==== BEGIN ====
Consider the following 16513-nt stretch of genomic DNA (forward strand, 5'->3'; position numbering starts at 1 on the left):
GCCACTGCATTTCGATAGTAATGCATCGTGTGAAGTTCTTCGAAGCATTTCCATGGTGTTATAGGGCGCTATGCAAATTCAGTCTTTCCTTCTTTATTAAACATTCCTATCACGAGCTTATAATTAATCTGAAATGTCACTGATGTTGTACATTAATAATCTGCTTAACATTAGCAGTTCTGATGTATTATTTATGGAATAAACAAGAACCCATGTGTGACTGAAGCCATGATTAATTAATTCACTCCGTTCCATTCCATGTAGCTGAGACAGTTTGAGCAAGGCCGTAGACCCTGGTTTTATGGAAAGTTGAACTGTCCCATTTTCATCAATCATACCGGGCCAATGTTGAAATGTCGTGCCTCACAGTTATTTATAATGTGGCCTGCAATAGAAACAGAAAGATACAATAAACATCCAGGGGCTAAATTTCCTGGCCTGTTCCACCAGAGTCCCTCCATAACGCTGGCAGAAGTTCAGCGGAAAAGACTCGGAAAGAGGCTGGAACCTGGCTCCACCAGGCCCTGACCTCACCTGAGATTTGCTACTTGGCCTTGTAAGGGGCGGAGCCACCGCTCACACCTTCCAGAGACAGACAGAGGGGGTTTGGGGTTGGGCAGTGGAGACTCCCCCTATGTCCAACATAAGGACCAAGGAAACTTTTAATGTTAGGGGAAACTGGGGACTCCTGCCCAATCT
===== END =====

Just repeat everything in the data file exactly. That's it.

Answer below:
Consider the following 16513-nt stretch of genomic DNA (forward strand, 5'->3'; position numbering starts at 1 on the left):
GCCACTGCATTTCGATAGTAATGCATCGTGTGAAGTTCTTCGAAGCATTTCCATGGTGTTATAGGGCGCTATGCAAATTCAGTCTTTCCTTCTTTATTAAACATTCCTATCACGAGCTTATAATTAATCTGAAATGTCACTGATGTTGTACATTAATAATCTGCTTAACATTAGCAGTTCTGATGTATTATTTATGGAATAAACAAGAACCCATGTGTGACTGAAGCCATGATTAATTAATTCACTCCGTTCCATTCCATGTAGCTGAGACAGTTTGAGCAAGGCCGTAGACCCTGGTTTTATGGAAAGTTGAACTGTCCCATTTTCATCAATCATACCGGGCCAATGTTGAAATGTCGTGCCTCACAGTTATTTATAATGTGGCCTGCAATAGAAACAGAAAGATACAATAAACATCCAGGGGCTAAATTTCCTGGCCTGTTCCACCAGAGTCCCTCCATAACGCTGGCAGAAGTTCAGCGGAAAAGACTCGGAAAGAGGCTGGAACCTGGCTCCACCAGGCCCTGACCTCACCTGAGATTTGCTACTTGGCCTTGTAAGGGGCGGAGCCACCGCTCACACCTTCCAGAGACAGACAGAGGGGGTTTGGGGTTGGGCAGTGGAGACTCCCCCTATGTCCAACATAAGGACCAAGGAAACTTTTAATGTTAGGGGAAACTGGGGACTCCTGCCCAATCT